KANSAS CITY, Mo. – Leaders of several prominent processing companies defended the meat industry in responses to the World Health Organization’s International Agency for Research on Cancer (IARC) report that bacon and processed meats are “carcinogenic to humans based on sufficient evidence,” while consumption of red meat was classified as “probably carcinogenic” to humans.

Mike Martin, director of communications for Wichita, Kan.-based Cargill said the findings weren’t surprising, given the agency’s track record, but the manner in which the information was presented was disappointing.

“Based on supporting research, we believe red and processed meats can safely be included in a balanced, healthy diet,” said Martin in a statement sent to MEAT+POULTRY. “Additionally, there are numerous studies that conclude red and processed meats do not cause cancer. Given IARC’s history of declaring all but one of the 940 items it’s reviewed having links to cancer, the groups in which they placed red (probably causes cancer) and processed meats (a carcinogen) are not surprising. It is, however, disappointing due to the dramatic and alarming manner in which the decisions were made and communicated.

Martin went on to point out that IARC did not conduct new research to support its findings, opting instead to rely on reviews of existing literature and drew conclusions without establishing “causational linkage between red/processed meats and cancer.”

Nor, did IARC consider the many research efforts that underscore the nutritional value of red and processed meats as part of a balanced and healthful diet, as well as other studies concluding red and processed meats can be part of a healthy lifestyle,” Martin said.

Rick Williamson, manager of external communications for Austin, Minn.-based Hormel Foods Corporation, said the important nutrients in meat far outweigh any theoretical hazard.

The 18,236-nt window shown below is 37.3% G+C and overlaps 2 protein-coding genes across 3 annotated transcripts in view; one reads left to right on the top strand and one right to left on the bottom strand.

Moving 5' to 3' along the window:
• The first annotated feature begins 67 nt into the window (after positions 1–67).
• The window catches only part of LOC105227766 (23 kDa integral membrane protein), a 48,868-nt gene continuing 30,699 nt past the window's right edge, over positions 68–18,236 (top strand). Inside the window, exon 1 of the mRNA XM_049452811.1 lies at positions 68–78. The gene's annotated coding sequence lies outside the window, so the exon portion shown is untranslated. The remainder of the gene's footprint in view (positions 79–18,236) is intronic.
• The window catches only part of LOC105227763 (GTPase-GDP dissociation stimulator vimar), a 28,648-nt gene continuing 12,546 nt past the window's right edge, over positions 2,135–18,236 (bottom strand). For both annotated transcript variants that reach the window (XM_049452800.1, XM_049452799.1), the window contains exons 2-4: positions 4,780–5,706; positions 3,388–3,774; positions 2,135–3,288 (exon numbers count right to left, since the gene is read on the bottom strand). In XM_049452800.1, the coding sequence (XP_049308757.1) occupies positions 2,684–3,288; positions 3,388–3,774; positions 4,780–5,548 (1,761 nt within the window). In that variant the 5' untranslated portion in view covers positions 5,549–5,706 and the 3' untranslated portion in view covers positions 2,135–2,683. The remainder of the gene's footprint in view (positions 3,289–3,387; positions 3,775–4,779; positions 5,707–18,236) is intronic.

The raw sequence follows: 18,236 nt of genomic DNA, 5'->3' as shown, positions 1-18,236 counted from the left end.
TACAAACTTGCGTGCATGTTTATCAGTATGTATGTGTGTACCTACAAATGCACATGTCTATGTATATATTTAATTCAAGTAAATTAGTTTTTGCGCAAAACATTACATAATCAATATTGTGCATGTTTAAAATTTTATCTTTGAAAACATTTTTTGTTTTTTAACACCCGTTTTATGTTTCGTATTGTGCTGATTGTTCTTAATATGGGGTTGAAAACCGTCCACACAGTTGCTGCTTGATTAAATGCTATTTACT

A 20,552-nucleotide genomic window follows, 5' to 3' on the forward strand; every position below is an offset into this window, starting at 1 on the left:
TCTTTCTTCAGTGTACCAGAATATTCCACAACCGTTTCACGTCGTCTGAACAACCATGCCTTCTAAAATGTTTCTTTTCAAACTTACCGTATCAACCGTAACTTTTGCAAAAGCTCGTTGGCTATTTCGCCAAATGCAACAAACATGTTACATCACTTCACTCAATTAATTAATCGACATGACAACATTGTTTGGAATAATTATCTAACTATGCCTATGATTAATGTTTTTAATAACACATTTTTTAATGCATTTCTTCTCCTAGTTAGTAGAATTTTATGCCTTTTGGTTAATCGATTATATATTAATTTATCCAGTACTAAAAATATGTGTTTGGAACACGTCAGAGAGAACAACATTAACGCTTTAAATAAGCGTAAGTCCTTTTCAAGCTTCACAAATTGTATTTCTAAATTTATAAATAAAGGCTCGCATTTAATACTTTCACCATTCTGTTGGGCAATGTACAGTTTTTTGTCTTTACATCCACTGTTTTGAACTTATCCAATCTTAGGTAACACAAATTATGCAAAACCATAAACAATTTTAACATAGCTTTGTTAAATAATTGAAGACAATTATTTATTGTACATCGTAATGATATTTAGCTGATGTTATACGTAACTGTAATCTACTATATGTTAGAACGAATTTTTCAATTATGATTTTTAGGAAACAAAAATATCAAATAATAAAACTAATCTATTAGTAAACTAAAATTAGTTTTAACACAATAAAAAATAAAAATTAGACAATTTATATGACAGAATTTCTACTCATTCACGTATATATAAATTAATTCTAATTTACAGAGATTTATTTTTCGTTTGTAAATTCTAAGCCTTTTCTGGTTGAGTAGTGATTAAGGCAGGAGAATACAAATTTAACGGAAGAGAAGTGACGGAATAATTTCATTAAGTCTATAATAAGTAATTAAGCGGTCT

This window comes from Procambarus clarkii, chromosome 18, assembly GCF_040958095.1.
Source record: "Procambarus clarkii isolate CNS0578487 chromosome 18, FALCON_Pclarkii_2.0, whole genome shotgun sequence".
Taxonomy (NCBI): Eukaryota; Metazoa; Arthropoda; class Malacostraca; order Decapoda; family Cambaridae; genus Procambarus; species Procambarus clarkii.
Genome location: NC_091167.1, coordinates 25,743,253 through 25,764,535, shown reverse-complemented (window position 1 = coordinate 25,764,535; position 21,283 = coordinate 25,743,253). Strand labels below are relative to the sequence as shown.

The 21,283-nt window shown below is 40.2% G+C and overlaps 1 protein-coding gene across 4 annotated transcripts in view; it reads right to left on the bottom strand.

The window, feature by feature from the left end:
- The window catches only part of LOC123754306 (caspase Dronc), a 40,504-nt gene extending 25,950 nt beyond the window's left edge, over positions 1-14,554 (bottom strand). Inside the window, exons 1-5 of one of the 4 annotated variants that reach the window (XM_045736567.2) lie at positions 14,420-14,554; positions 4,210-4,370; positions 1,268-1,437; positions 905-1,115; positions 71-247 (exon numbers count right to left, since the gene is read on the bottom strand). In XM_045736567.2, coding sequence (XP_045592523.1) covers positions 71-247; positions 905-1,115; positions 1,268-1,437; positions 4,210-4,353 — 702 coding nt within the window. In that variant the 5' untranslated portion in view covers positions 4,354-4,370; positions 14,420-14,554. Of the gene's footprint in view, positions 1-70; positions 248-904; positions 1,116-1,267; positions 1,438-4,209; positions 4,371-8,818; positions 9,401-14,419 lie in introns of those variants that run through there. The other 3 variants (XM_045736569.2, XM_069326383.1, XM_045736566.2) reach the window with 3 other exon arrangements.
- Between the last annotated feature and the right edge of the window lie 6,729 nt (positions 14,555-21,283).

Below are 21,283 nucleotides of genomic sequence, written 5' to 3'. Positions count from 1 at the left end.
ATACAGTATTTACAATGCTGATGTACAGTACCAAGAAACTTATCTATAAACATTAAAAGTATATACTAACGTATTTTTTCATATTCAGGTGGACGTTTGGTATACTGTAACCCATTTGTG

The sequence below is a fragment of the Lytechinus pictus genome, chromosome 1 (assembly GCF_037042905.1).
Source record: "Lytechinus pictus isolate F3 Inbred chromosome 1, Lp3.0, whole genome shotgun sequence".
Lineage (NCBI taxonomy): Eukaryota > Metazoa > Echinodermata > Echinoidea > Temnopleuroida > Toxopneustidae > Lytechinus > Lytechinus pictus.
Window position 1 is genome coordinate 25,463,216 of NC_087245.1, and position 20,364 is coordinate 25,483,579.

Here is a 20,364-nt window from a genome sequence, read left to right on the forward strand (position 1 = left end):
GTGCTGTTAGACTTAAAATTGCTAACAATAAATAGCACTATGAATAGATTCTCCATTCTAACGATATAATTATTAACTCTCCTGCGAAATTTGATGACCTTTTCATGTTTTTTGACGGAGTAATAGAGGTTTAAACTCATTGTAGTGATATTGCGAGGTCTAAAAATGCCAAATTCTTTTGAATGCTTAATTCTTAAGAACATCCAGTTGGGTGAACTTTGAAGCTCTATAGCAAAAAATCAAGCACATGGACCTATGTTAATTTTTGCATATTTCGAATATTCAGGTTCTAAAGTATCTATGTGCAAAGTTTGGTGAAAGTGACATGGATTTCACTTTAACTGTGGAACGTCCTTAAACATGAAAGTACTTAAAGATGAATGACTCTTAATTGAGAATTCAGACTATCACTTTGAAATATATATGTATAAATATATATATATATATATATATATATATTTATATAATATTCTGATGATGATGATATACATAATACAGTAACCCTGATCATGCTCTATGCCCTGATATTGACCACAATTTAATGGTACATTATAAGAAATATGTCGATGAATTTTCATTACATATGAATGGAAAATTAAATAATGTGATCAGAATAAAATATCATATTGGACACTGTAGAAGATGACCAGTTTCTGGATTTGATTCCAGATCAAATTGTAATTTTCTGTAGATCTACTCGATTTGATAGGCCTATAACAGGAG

“Few foods are as widely consumed across cultures and generations as red and processed meats. Meat is nutrient dense and contains high quality proteins, essential amino acids, thiamin (vitamin B1), riboflavin (B2), niacin (B3), vitamin B6 and vitamin B12,” he added.

Williamson noted that the best way to stay healthy and reduce the risk of cancer is to eat a balanced diet, exercise and avoid using tobacco.

“Meat is an essential component of this balanced diet and Americans, on average, currently consume meat at recommended dietary levels,” he said. “At Hormel Foods, we do recognize that more and more consumers today are seeking foods that are minimally processed and have no preservatives.”

Williamson said Hormel’s Health, Science and Wellness Advisory Council will review the report with its scientists and nutrition experts. “However, these experts also understand that this report did not look at the benefits of meat consumption,” Williamson added.

Cameron Bruett, head of corporate communications at JBS USA based in Greeley, Colo., said people around the world have enjoyed the nutritional and health benefits from fresh red meat and other animal-based proteins for thousands of years.

“As proud providers of protein for consumers around the world, we agree with the opinions of many leading scientists regarding the nutritional benefits of meat and are confident that meat will continue to be a part of healthy, balanced diets for generations to come,” Bruett added.

In its study, the IARC concluded that each 50 gram portion of processed meat eaten daily increases an individual’s risk of colorectal cancer by 18 percent. Examples given by the IARC included bacon, hot dogs, ham, sausages, corned beef, beef jerky and other items.

“For an individual, the risk of developing colorectal cancer because of their consumption of processed meat remains small, but this risk increases with the amount of meat consumed,” said Dr. Kurt Straif, head of the IARC Monographs Programme. “In view of the large number of people who consume processed meat, the global impact on cancer incidence is of public health importance.”

The IARC Working Group considered more than 800 studies that investigated associations of more than a dozen types of cancer with the consumption of red meat or processed meat in many countries and populations with diverse diets.

While processed meat was classified as carcinogenic to humans (Group 1) — joining tobacco smoking and asbestos in that category — the IARC said consumption of processed meat does not mean that it is equally dangerous to smoking and asbestos inhalation. The IARC noted its classifications describe the strength of the scientific evidence about an agent being a cause of cancer, rather than assessing the level of risk.